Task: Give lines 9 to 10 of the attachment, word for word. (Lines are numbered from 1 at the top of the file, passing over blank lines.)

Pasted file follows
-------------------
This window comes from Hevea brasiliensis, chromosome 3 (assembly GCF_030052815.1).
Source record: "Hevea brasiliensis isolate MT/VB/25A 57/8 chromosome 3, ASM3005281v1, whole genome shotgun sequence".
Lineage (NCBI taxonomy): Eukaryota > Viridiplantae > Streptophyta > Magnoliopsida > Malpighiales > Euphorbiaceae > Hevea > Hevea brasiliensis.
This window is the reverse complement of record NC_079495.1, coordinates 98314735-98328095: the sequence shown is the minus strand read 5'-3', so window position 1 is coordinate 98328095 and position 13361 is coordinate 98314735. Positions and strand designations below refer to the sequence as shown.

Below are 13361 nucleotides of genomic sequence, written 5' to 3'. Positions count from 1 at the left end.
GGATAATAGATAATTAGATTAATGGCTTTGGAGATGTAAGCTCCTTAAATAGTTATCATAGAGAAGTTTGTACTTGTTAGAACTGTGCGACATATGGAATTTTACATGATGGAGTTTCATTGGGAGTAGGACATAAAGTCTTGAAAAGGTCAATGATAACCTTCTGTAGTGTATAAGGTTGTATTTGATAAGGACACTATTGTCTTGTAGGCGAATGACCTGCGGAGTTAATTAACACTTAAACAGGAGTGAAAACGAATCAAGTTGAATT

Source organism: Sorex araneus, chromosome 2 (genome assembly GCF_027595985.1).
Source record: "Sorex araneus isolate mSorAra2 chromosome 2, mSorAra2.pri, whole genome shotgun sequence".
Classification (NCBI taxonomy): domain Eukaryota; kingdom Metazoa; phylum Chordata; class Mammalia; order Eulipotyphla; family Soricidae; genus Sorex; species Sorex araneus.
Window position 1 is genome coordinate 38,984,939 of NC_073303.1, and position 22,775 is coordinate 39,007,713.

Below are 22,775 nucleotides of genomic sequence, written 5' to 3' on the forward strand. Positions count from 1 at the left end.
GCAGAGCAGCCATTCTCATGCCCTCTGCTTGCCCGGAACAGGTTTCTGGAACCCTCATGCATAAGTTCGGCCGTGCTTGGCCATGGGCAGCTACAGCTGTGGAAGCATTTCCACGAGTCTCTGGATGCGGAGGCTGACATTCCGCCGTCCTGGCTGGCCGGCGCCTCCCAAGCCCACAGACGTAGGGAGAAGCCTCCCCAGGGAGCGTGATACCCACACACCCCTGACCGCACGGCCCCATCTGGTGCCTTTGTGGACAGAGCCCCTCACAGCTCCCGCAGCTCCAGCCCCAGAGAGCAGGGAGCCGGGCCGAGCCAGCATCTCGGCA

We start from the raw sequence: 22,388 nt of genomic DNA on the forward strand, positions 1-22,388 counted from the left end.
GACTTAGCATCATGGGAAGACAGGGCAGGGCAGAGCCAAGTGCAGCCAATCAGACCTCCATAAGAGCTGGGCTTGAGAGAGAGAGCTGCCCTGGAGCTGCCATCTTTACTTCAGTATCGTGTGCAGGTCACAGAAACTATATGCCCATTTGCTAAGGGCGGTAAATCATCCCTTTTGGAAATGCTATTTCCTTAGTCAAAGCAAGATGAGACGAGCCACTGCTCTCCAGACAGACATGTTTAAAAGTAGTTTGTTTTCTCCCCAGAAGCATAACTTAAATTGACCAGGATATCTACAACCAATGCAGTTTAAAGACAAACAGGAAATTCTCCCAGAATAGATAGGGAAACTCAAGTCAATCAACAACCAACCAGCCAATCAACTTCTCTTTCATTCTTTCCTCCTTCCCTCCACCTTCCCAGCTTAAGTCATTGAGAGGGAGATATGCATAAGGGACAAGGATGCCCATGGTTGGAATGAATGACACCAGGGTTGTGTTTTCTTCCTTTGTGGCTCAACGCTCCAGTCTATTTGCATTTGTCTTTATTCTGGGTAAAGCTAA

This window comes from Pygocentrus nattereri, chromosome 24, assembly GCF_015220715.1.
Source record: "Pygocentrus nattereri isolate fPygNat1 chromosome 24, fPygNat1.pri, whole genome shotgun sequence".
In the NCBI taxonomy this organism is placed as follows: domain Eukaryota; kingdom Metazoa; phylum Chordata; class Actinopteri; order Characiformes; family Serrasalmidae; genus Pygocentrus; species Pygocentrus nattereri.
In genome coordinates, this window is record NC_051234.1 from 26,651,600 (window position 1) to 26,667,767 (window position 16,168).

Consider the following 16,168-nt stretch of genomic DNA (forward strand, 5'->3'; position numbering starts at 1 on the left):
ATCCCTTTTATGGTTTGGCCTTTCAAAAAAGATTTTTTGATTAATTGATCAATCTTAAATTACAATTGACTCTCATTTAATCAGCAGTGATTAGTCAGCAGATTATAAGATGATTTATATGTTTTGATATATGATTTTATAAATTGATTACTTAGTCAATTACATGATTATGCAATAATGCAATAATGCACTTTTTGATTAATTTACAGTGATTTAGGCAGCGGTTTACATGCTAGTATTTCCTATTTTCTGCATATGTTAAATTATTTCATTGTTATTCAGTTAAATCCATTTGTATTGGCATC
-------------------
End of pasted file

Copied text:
Classification (NCBI taxonomy): domain Eukaryota; kingdom Metazoa; phylum Chordata; class Mammalia; order Eulipotyphla; family Soricidae; genus Sorex; species Sorex araneus.
Window position 1 is genome coordinate 38,984,939 of NC_073303.1, and position 22,775 is coordinate 39,007,713.